Stupid songs: Just sing away
Recently, as Kathy and I were driving to New Jersey, we picked up a Worcester radio station, WCW, or something like that, that was playing oldies, and on came a live version of “You Were Mine” by the Fireflies.
It brought back this memory of the time I was slugged by Pat, as in Patricia, Somers.
I was 16 or 17 and one night, my friends Steve and Kenny and I dropped by Pat’s house because it was the kind of place you could always drop by, especially when her parents weren’t home. This night, only Pat and her younger sister Geri were there.
I remember only two parts of this evening, the first involving Kenny:
The radio was on and he decided it would be just a great idea if he got Geri to dance with him. She didn’t want to. He pushed it. She resisted. He pushed it some more. She resisted some more. He seemed to like that because he tried to kiss her. She responded by slapping his face. We laughed. Kenny cocked his fist. We stopped laughing and Steve grabbed him from behind. Geri left the room. Kenny shrugged.
It was about that time that “You Were Mine” came on the radio, the studio version. Pat started singing along and dancing a bit by herself. Steven watched and so did I. Steven just watched but I watched in amazement, confused that someone would sing along, and even DANCE to, such a stupid song.
Here’s the opening lines:
“You were mine at the time, and the feeling was devine. You were mine. You were mine. You were really, really mine. And I know that our love was a love of true love.”
And what the heck does “love of true love” mean? Really. Is it for emphasis? Love of true love, to differentiate it from love of false love? Then it isn’t love. It’s either love or it’s not.
I said nothing. Pat kept singing and dancing, even to these lines:
“Like a bird on the wing, when it knows it’s early spring. You were mine. You were mine. You were really, really mine. And I know that our love was a love of true love.”
My God, they sang it again! “Love of true love.” Kill me now.
“Like a bird on the wing, when it knows it’s early spring”? Yeah? Really? That symbolizes love? A bird knowing the seasons? But break it down more: You were mine BECAUSE (that’s the implication) that bird knew the season. So, if the bird had been really stupid she wouldn’t have been “mine”?
When the song was BLESSEDLY over, Pat said, “I love that song.”
Now here was a perfect time for me to just SHUT UP. But I was 16 or 17, a smart mouth and of course I did exactly the wrong thing.
I said, “But it’s a stupid song.”
Pat looked at me.
I said, “No, really. Listen to the words. It’s a stupid song.”
And, of course, I started to explain, much as I have explained it to you. When I got to the part about the fortunately non-stupid bird (fortunately for the singer), Pat stomped over to me, hauled off and threw a right. I ducked, but she caught me on the top of the head. She cocked her fist again and Steve jumped in AGAIN (as he had with Kenny) and grabbed her.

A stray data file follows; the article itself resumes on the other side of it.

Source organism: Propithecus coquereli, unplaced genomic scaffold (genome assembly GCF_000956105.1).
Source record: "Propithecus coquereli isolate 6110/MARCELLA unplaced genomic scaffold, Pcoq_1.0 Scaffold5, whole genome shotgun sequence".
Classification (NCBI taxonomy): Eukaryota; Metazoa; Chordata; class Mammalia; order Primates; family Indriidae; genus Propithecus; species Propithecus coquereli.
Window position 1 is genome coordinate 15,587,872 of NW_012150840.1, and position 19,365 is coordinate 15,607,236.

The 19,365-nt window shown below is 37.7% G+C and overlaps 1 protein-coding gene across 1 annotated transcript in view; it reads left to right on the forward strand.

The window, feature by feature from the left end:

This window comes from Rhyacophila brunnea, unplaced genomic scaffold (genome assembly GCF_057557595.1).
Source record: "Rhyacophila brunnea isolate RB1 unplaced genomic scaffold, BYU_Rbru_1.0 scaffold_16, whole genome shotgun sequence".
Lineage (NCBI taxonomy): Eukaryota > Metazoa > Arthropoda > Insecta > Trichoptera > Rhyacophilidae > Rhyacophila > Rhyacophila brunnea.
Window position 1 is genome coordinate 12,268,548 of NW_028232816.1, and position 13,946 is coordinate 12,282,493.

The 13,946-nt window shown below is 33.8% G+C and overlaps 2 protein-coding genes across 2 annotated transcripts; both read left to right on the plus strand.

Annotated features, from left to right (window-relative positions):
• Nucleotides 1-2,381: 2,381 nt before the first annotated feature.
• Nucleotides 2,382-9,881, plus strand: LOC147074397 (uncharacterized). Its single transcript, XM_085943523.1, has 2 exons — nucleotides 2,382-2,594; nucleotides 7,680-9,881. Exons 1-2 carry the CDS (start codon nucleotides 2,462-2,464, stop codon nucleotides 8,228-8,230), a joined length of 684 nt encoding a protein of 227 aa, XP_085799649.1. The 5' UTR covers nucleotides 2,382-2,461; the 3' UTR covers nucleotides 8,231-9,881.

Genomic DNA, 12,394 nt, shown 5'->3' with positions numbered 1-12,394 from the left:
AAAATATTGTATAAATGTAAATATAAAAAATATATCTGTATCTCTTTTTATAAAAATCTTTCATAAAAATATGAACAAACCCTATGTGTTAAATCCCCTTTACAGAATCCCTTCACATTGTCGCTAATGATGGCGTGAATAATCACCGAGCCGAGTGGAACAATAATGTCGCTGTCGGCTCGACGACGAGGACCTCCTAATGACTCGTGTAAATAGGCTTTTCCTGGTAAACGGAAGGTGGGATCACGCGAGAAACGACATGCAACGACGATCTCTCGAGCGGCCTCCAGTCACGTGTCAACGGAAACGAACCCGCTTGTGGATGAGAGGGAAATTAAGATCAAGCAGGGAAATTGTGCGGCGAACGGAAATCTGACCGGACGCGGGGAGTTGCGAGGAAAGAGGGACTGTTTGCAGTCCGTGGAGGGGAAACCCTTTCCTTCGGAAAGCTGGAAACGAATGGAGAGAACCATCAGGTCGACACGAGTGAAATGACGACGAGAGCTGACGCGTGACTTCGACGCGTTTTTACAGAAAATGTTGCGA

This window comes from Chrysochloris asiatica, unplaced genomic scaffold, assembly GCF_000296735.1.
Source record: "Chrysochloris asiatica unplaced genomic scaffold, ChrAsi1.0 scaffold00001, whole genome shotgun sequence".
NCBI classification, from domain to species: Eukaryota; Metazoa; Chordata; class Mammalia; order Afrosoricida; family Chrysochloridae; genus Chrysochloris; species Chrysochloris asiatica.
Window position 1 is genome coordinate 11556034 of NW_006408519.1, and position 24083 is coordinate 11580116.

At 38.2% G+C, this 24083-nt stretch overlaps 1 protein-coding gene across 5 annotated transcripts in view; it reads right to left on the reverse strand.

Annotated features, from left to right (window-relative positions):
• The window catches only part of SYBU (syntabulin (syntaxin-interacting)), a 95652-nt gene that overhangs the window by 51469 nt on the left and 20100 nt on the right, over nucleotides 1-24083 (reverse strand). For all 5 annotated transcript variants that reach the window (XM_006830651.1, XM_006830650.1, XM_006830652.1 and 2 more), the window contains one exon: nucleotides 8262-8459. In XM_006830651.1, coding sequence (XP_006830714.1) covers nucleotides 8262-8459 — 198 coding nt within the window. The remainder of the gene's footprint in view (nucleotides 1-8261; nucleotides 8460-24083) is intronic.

I said, being stupid, “But Pat! It’s a stupid, STUPID song.”
Steve had trouble holding her back.
At that point, Kenny and I decided it might be a good time to leave. Steven stayed, perhaps to console Pat. It was his way.
So this all came back to me when that song came on the radio on our trip. I think it was from one of those PBS Bring-Back-The-Now-Really-Old-Groups specials that are over-orchestrated, because back in the early 1960s, groups hardly ever recorded live shows and I don’t think the Fireflies had more than that one song anyway.
And I STILL think it’s a stupid, STUPID song. I just can’t get around that bird and what its knowledge of spring has to do with someone belonging to someone else. And “You were mine?”
As in “You are my possession?” Yes, friends, back then, that’s how guys thought. You were MINE. Or, better, you ARE mine. You BELONG to me.
Yeah, back in those days, possession was nine tenths of the concept of many songs. “I’m yours” or “You’re mine” were favorite phrases, which probably led to a lot of kids growing up to be possessive idiots.
It’s reminiscent of a line Frank Sinatra spoke to, I think, Gina Lolabrigida in a movie the title of which I forget:
“I want to keep you barefoot and pregnant.”
What? And Gina’s character didn’t haul off and slug him? Nope. But you know what? To show you what a COMPLETE idiot I was as a teenager, I actually tried that line on my girlfriend of the moment and you know what she did?
She hauled off and slapped my face.
And it wasn’t even Pat Somers.
So I learned two valuable lessons as a teenager:
1. Never come between a dancing, singing teenage girl and a stupid, STUPID song she loves no matter how STUPID, STUPID the song is.
2. Not every teenage girl wants to be like a really dopey, apparently prideless movie character.
So, you got a stupid song you love? Sing away. I’ll say nothing (not even if it’s stupid, STUPID Barry Manilow or Fleetwood Mac.)
And you know what? Any women who WANT to be kept barefoot and pregnant belong in the movies because in life, as far as I can tell, they’d be no more interesting that “Like a bird on the wing, when it knows it’s early spring. …”